The gift of failure

Failure happens. We don't usually fail on purpose. We don't intend disappointments, falling short and setbacks.

Nimble teams dedicated to growth experience more failure than slow teams dedicated to maintaining certainty at all costs. It is their intolerance of failure that keeps slow teams slow.

Nimble teams experiment continously and quickly engage lessons from each iteration. They have developed clarity on how to turn failing into a gift of new insights and accelerated experiments into far more than what slow teams even imagine.

When they make failing a gift to be engaged rather than problem to be prevented, nimble teams find that reflected failing is a rich source of new questions that spark new possibilities in realizing the long view good and near term progress they seek together.

The point of work in nimble teams is progress toward what we together define as good. Every instance of progress is failure to meet the good that most inspires and energizes our growth. As slow teams do everything they can to resist growth (and therefore failure) on their way to even "realistic" goals, nimble teams outperform slow by at least 200%.


Is there an ideal team leadership personality?

There is a constellation of qualities that enable team leaders to help their teams grow together. These includes qualities like curiosity, kindness, creativity, agility, mindfulness, humility, courage and trustworthiness.

Each can be developed into habits. They don't require any special physical abilities, super human powers or specific kinds of knowledge. We don't have to be a "certain kind of person" to grow any. All it takes is feeling ready to develop them and doing the practice into their growth. Any can become part of any leader's brand. Coaching, in contrast to a strategy of hope, is often the most optimal way to support this growth.


Question genres

There are two genres of questions in converations, meetings and virtual discussions: kind and toxic.

Kind questions are questions of:

  • Honestly seeking understanding of other people's good and goodness, concerns
  • Revealing the upsides to an idea, the lessons learned from success and progress
  • Inviting exploration of options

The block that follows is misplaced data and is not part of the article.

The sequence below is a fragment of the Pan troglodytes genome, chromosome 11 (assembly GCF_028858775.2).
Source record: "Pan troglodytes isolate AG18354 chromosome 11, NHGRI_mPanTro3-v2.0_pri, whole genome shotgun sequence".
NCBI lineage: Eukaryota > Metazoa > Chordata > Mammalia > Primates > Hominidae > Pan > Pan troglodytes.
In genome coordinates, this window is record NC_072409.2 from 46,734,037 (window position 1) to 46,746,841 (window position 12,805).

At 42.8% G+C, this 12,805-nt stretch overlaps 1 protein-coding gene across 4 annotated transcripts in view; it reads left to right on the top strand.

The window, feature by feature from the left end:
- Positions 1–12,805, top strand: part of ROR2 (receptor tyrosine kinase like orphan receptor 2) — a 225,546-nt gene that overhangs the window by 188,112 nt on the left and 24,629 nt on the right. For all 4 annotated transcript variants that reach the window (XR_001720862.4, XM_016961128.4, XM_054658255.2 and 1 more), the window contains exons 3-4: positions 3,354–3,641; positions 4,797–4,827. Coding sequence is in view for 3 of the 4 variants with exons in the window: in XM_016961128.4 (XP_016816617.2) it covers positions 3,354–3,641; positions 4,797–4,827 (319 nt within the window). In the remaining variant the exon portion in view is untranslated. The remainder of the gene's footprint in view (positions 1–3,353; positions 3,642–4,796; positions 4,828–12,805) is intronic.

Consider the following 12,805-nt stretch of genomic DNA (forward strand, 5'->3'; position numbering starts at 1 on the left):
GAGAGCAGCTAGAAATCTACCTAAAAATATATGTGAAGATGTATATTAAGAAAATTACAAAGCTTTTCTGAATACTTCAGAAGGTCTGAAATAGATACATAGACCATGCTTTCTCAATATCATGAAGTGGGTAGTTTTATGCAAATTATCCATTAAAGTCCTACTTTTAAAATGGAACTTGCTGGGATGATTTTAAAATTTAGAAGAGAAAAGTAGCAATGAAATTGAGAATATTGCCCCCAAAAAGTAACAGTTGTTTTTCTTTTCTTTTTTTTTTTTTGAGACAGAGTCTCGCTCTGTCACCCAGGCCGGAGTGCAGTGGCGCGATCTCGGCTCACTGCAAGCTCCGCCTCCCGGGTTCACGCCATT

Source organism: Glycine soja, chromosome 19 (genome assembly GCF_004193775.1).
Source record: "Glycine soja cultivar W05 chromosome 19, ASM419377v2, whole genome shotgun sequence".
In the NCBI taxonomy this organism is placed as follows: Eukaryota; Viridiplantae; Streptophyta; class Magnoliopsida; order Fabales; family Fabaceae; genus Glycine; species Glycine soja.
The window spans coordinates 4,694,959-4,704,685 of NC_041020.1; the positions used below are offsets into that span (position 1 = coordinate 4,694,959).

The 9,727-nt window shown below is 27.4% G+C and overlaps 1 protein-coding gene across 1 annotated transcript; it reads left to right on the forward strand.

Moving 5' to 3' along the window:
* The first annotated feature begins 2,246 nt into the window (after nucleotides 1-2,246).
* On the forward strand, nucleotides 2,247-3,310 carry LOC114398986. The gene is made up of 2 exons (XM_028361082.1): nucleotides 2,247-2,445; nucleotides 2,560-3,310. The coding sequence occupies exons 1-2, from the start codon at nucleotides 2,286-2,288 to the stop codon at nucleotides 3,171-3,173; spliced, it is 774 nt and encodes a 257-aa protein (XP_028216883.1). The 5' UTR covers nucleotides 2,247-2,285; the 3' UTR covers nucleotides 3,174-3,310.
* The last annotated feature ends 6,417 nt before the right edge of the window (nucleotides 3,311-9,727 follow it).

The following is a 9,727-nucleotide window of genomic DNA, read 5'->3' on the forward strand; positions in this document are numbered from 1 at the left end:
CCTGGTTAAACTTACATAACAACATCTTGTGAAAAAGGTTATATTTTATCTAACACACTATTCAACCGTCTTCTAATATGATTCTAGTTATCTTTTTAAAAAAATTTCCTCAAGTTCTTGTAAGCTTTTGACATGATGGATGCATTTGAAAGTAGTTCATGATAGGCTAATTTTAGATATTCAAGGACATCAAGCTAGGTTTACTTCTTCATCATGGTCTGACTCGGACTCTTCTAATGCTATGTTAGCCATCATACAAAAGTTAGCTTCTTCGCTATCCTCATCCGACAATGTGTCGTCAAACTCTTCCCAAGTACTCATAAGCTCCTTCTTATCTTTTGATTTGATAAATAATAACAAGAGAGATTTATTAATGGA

• Offering help, support, clarity, value 

Toxic questions are questions of:

  • Making someone appear uninformed, not knowledgeable, not credible
  • Appearing to be more authoritative than others
  • Gaining or regaining control over a conversation
  • Thinly veiled criticism or rejection 



What if everyone had a transparent and agile exit strategy?

What if everyone on a team semi-annually shared their latest version of what they want to go to next, when (if they have a sense of that) and why?

Wouldn't this happen in a culture of integrity, translated as adult transparency, contrasted to adolescent passive aggressive non-transparency? What if people leaving or changing was anticipated rather than a surprise? Would it allow teams to enjoy better proactivity and continuity? Could it help the team better support everyone's growth dreams and intentions?

Would people paradoxically feel a greater sense of commitment to a tribe committed to their growth?

The appearances of power

However benevolent or sociable some people can be, they can exert power over others in subtle and normative ways. Here is a short list of examples:

  • "Offering" to create meeting agendas
  • Delivering opinions in a serious, authoritative tone of voice or body language
  • Dominating converations, cutting people off and interrupting
  • Hogging a shared screen or white board
  • Controlling the converation with slides
  • Dismissing a question or emerging converation as "out of scope" or off agenda
  • Using questions to regain attention and control 

Fortunately, everyone else in the group can take preemptive and counter initiatives to make the interactions more engaging, power sharing, respectful and inclusive.


The explicit and implicit differences between nimble and slow teams

Nimble teams outperform slow teams by 200-300%. 

The explicit difference is about tempo and agility. Nimble teams move and adapt quickly because their work in a culture of growth. People feel free to work with initiative, inclusion and integrity.

Slow teams work in a culture of approvals. They are slow and inflexible. They are too busy doing what they're assigned to do to make growing together a priority. They move at the speed of permissions.

The implicit difference is their relationship to uncertainty. 

Slow teams see uncertainty as preventable and problematic. The whole emphasis on approvals is to create a sense of certainty. It is only the illusion of certainty.

Nimble teams see uncertainty as inevitable and vital. They are clear that every plan and decision creates as much uncertainty as existed prior to them. They are clear that uncertainty is a rich source of possibility. Dedication to growth as the point and purpose of work infuses uncertainty with meaning. Nimble teams flourish in initiative, inclusion and integrity because they know that uncertainty engaged is the prime agent of growth.

When we are dedicated to growing together, every instance of uncertainty is a fresh opportunity space for growth. Nimble teams are clear on how to stay aligned and agile no matter how much uncertainty they encounter. What's most significant is how the nature of their work has little to no similarity to how slow teams operate and organize.  


The Change-growth Distinction

Change is often more an event. Growth is often more a process. Change is an intervention. Growth is an iteration.